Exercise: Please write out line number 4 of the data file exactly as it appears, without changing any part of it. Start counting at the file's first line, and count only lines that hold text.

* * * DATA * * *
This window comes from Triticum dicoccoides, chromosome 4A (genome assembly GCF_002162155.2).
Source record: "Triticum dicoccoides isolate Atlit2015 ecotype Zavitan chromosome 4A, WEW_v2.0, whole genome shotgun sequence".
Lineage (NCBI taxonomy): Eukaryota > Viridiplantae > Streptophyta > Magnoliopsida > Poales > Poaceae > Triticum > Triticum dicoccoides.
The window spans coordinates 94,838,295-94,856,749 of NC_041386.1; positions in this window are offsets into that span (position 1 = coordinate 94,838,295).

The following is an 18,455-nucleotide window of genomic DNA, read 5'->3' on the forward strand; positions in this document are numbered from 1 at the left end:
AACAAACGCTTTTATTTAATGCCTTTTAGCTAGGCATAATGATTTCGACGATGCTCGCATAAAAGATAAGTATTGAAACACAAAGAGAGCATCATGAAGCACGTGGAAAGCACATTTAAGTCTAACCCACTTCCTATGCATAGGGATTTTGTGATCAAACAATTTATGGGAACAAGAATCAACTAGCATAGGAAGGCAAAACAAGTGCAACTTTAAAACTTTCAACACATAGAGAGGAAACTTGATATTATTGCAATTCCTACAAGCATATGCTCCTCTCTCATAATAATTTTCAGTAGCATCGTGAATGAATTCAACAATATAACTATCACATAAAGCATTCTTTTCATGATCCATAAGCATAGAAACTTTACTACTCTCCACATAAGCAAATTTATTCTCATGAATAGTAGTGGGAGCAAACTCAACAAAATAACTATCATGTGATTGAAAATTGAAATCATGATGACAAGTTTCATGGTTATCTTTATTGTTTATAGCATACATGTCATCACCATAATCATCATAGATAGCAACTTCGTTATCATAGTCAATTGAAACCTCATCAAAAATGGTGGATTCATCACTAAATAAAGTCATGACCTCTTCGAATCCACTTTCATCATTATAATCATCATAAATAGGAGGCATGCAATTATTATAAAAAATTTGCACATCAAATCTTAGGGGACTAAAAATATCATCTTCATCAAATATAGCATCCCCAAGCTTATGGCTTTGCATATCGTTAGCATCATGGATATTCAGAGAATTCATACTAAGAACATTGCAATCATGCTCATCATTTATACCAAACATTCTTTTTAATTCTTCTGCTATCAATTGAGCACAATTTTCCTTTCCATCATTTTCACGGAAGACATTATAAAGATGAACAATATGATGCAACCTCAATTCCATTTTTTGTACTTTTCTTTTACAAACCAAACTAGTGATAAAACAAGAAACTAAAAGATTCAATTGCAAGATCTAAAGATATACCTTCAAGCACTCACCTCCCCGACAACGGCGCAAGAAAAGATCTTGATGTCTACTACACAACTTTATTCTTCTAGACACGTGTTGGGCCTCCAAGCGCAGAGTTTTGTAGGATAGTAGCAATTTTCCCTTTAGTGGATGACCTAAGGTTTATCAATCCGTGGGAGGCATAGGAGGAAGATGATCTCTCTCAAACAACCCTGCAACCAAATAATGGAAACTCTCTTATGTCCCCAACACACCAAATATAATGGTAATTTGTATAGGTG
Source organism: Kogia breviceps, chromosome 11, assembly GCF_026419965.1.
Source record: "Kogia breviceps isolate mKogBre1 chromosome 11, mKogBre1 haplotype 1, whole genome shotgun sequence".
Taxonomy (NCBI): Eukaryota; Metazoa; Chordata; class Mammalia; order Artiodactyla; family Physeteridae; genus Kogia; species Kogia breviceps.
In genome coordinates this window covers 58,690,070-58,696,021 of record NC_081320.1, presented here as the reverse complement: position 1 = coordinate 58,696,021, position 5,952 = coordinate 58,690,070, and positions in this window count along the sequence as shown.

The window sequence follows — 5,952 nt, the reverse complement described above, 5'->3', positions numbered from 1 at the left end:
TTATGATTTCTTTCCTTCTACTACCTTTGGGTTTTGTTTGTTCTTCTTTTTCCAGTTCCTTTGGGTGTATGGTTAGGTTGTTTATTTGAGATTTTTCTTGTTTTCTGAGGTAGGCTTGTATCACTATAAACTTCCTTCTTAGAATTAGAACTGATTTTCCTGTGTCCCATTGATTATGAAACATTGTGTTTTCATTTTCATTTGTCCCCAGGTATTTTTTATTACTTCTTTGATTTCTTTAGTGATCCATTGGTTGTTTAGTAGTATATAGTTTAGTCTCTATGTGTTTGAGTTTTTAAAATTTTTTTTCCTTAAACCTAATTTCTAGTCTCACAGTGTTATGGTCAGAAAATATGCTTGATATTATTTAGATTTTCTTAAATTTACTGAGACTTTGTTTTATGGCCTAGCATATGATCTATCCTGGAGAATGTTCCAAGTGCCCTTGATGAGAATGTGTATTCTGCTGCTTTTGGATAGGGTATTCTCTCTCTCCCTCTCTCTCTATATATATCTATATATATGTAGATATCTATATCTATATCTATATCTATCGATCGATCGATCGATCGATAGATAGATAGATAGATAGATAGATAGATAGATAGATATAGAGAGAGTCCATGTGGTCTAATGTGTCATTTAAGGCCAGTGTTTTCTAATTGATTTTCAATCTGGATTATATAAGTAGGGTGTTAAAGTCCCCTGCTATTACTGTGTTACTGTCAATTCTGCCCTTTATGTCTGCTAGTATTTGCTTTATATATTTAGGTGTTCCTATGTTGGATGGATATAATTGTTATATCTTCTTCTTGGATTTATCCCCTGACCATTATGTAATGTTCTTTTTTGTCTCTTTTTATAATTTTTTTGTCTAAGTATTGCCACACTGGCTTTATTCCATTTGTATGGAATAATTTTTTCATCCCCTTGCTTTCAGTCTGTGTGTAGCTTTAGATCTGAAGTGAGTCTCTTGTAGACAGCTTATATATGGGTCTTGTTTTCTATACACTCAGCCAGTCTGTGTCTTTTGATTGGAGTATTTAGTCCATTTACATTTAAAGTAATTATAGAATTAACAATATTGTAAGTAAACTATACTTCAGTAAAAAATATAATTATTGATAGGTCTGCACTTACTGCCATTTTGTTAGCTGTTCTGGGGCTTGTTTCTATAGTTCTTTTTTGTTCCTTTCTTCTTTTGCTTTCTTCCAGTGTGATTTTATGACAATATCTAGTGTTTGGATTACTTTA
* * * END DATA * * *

The window spans coordinates 94,838,295-94,856,749 of NC_041386.1; positions in this window are offsets into that span (position 1 = coordinate 94,838,295).